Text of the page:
Mortimer Menpes was a well-known painter and etcher, and a native of South Australia, born at Port Adelaide. He showed at an early period a talent for painting, and was fortunate enough to have for a schoolmaster the Rev. Mr. Garrett, who did much to develop and refine the mind of his pupil.
When Mr. Menpes was about nineteen years of age he came with his father to London, and soon after married Miss Rose Grosse, an Australian and a ward of his father. At South Kensington, under Poynter and Sparkes, Mr. Menpes promptly won his spurs, and took the Poynter prize for the best drawing done in all the schools of art in England. He afterwards studied nature for three years in Brittany.
As early as 1880 Mr. Menpes' etchings received high commendation and notice. He was an exhibitor at the Royal Academy in that year, and became a member of the Society of British Artists in 1885. By this time the original character of Mr. Menpes' work was acknowledged. He was a friend and admirer of James MacNeil Whistler, and it was the custom to speak of Mr. Whistler as his master. Much as he had learnt from Mr. Whistler, it became evident, however, that the pupil was not to be bounded by the reputation of his master.
In 1887 Mr. Menpes went to Japan to paint and came back a celebrity. His exhibition of Japanese pictures at Dowdeswell's galleries in New Bond Street in 1888 created a sensation. Mr. Menpes had assimilated Whistlerism in port, but had made dominant something that was his own. The years that he had spent in France, Germany, Spain, and Holland were now productive of a new style and a new name in the annals of painting.
Since 1888 Mr. Menpes has paid two visits to India, to study and paint the life there, and early in 1891 he held an exhibition of the fruits of his labours in the East. Mr. Menpes has contributed to the Magazine of Art on Japanese art, his views on etching and dry-point being considered especially interesting and novel. That Mr. Menpes is no mere artistic dilettante may be gathered from the fact that he has been a constant prize-winner as a crack rifleman.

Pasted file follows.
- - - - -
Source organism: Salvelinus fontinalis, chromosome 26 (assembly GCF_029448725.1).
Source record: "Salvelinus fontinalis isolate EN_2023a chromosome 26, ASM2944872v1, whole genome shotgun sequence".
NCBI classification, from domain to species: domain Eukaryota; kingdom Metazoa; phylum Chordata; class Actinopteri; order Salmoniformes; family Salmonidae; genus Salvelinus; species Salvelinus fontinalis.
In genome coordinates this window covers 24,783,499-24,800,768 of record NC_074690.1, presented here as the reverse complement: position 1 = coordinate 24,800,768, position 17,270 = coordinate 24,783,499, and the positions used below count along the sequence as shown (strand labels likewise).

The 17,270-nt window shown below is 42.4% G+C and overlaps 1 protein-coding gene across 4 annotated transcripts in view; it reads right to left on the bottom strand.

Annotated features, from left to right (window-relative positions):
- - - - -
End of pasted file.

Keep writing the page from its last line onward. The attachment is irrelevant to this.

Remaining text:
In 1891 Mr. Menpes visited Venice, and on his return held his third exhibition in 1892. The number of pictures was limited to fifty-six, but they were characterised by much better and more thorough workmanship than his paintings had previously shown, and even the smallest canvases exhibit the breadth and depth which as a follower of the Dutch school it has always been the artist's object to depict; but his effects are far more luminous than most workers in the same style have hitherto obtained; and the sales on this occasion were phenomenal, every picture being disposed of before the exhibition had been open forty-eight hours.
His first noticeable work in England was his etching of "The Sabot Shop," which appeared in 1881 in the Art Journal. This was a Brittany reminiscence. It is in dry-point that Mr. Menpes mainly excels, but he has done equally distinctive work as an etcher and in water-colours and oils. In 1889 he contributed some excellent sketches in dry-point to "The Grey River," a work of which the letter- press was from the pens of Mrs. Campbell Praed and Mr. Justin McCarthy. Mr. Menpes has a penchant for small canvases, but he can boast of having produced the largest thing ever done in dry-point from Frans Hals, "The Banquet of the Officers of the Archers of St. Adrian" (or Andrew), painted in 1627. A feature of his Indian exhibition was his unique application of dry-point to ivory—unique, if not in practice, at least in results. His dry-point of the late Cardinal Manning is a fine work, and his adaptability is shown by the success of his chalk drawings of Manning, Whistler, Toole, Ada Rehan, and M. H. Spielmann. The artistic results of the next country he will visit and portray on canvas will probably be exhibited in the larger cities of America before they are seen in London.
In the spring season of 1893 Mr. Menpes opened his new house in Cadogan Gardens, where he made a new departure in portraiture, his object being to make his works represent pictures first and portraits afterwards. The house, which was built, decorated, and tarnished from his own designs, was to be an ideal artist's house from his own point of view, and contains two studios and a small picture-gallery with a top light.